A separation agreement helps both parties feel safe regarding their assets, debts, or parental issues, but it can be canceled if they decide to get back together or divorce.
When two married people decide to part ways, but they are not yet considering a divorce, a separation agreement is a solution to determine certain aspects of their lives concerning each other legally.
What Is a Separation Agreement?
A marital separation agreement is a legally binding document used to divide marital property, settle custodial issues, and other aspects influenced by this change in their marital status.
Often, a separation agreement is drafted before the actual divorce, while in other cases, couples decide to take this step and not eliminate the chance of reconciliation later. It is important to know that separation and divorce are not synonyms, but they should be treated carefully since they are legally binding.
Why Opt for a Separation Agreement?
While the reasons why a couple might decide to separate can be highly personal or influenced by external factors like finances, debts, etc., the following situations apply to most cases:
- The two spouses are determined to get a divorce, but the prospect of a long divorce process pushes them to choose a separation agreement first.
- The two parties decide to separate but still be married, whether for the prospect of a future reconciliation or the benefits they get as a married couple.
The benefits a separation agreement has, compared to a divorce, include a lower cost, less time to spend on it, flexibility, and the fact that it’s not a decisive decision. A separation agreement helps both parties feel safe regarding their assets, debts, or parental issues, but it can be canceled if they decide to get back together or divorce.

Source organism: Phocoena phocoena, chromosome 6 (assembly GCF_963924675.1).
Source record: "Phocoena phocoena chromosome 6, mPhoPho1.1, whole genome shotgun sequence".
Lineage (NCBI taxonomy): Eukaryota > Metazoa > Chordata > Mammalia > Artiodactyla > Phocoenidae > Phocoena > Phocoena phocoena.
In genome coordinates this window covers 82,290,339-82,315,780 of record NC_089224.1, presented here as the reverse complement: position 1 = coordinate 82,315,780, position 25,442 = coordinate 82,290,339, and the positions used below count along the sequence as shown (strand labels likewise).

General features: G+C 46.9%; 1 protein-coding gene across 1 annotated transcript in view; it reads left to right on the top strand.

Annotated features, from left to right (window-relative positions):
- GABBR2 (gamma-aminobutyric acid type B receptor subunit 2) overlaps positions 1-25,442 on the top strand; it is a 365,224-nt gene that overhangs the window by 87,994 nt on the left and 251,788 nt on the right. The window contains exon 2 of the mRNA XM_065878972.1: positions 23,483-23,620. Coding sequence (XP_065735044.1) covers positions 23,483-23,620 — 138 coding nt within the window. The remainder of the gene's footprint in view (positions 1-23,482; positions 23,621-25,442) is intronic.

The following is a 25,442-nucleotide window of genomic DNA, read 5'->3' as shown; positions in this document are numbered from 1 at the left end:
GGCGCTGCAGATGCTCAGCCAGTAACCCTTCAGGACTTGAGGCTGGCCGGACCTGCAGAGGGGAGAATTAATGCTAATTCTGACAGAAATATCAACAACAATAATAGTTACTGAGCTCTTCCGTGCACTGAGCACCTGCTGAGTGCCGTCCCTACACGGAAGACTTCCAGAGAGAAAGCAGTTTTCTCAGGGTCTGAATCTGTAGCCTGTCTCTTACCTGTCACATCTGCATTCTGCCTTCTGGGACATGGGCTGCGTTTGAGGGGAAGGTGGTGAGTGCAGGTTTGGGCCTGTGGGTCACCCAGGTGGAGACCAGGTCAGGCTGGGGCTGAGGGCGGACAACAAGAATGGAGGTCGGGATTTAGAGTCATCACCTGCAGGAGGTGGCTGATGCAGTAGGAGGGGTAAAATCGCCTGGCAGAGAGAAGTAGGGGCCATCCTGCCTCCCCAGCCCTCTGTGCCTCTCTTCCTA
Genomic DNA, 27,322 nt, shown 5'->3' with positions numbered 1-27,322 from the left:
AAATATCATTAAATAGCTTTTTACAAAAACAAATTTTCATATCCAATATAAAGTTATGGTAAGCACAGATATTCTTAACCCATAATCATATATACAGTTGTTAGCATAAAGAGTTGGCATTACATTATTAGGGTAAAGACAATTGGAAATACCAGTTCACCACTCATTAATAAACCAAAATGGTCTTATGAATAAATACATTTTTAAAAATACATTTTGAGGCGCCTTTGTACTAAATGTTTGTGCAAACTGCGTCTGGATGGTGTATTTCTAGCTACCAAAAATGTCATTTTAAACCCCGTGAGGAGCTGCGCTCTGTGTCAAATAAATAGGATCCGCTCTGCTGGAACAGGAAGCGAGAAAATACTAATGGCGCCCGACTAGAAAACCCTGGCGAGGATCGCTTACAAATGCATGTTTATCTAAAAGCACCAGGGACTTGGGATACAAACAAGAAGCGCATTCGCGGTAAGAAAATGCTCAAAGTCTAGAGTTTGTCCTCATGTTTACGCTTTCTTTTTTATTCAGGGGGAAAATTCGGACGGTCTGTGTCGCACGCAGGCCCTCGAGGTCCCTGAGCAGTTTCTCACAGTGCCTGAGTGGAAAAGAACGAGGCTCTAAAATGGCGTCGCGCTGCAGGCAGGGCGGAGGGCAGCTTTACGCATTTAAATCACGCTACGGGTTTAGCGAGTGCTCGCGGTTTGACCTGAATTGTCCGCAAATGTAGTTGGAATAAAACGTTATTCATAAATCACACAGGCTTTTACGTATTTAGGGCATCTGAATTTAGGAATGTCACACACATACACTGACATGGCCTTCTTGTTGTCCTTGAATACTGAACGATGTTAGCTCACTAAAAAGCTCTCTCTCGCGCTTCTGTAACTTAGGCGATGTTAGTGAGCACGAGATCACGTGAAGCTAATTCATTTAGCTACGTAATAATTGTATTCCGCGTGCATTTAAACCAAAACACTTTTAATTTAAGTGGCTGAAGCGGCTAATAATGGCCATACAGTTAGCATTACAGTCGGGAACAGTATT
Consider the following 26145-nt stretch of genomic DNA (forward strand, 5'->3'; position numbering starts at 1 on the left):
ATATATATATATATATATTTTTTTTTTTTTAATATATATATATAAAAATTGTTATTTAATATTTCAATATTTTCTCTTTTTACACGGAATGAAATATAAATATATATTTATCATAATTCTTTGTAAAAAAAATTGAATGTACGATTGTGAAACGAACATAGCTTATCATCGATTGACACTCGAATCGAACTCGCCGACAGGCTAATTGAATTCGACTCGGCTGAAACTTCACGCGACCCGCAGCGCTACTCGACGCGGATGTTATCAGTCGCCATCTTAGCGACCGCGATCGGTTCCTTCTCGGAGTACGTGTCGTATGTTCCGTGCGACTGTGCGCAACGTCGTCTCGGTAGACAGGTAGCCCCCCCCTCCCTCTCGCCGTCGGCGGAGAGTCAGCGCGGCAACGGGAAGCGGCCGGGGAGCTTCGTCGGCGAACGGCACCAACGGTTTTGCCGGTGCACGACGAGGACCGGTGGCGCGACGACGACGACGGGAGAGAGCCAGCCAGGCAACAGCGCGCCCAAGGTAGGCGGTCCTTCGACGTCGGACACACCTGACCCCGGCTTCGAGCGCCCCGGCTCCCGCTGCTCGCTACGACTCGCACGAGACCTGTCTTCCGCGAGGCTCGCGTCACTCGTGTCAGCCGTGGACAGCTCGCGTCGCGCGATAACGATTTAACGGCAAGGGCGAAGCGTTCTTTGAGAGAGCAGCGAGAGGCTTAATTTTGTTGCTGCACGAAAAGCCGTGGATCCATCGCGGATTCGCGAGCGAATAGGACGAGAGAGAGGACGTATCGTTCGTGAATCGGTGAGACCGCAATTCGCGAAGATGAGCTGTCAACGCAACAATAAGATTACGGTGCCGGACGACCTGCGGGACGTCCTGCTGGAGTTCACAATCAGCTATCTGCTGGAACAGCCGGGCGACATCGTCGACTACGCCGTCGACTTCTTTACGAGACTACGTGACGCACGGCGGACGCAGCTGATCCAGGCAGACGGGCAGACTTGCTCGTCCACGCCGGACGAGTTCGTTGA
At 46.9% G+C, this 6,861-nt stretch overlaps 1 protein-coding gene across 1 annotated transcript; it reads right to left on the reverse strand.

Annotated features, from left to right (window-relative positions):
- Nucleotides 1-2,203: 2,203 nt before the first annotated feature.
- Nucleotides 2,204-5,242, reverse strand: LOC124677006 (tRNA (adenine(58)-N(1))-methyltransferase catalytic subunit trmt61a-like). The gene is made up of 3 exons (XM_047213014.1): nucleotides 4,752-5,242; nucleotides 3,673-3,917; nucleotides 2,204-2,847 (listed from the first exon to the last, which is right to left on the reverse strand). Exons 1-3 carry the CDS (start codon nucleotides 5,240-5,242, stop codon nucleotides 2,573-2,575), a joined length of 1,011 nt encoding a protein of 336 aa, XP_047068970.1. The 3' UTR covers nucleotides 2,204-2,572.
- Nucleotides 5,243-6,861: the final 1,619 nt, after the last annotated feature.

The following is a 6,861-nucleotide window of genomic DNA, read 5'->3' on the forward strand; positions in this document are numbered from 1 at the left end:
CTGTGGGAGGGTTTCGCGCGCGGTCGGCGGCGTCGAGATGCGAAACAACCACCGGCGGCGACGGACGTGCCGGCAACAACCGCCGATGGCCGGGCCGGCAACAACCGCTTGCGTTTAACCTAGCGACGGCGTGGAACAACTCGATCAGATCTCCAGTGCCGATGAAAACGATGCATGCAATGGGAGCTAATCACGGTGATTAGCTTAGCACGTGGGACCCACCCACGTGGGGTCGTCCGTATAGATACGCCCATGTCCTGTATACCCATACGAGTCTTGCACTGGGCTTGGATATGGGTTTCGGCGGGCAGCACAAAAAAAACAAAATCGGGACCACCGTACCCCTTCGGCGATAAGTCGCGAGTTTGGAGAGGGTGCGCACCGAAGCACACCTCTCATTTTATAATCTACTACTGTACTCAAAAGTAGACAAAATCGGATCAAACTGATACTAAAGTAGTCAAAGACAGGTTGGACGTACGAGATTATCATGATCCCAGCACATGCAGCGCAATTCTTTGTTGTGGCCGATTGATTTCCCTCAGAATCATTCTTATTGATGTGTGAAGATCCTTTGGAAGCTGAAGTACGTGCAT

Conditions Included in a Separation Agreement
If you are interested in what kind of decisions can be legally settled through a separation agreement, here is a list of the most common items included in such a document:
- Division of assets: deciding what happens to the marital assets shared between the two spouses
- Benefits: a married couple has a series of benefits, socially and financially. These should be discussed in your separation agreement.
- Child and spousal support: if one of the spouses is more dependent on the other spouse, they can be entitled to receiving spousal support. Child support for minor children must be settled too.
- Debts and taxes: financial obligations that the two spouses have been sharing until the separation will be determined and agreed on.
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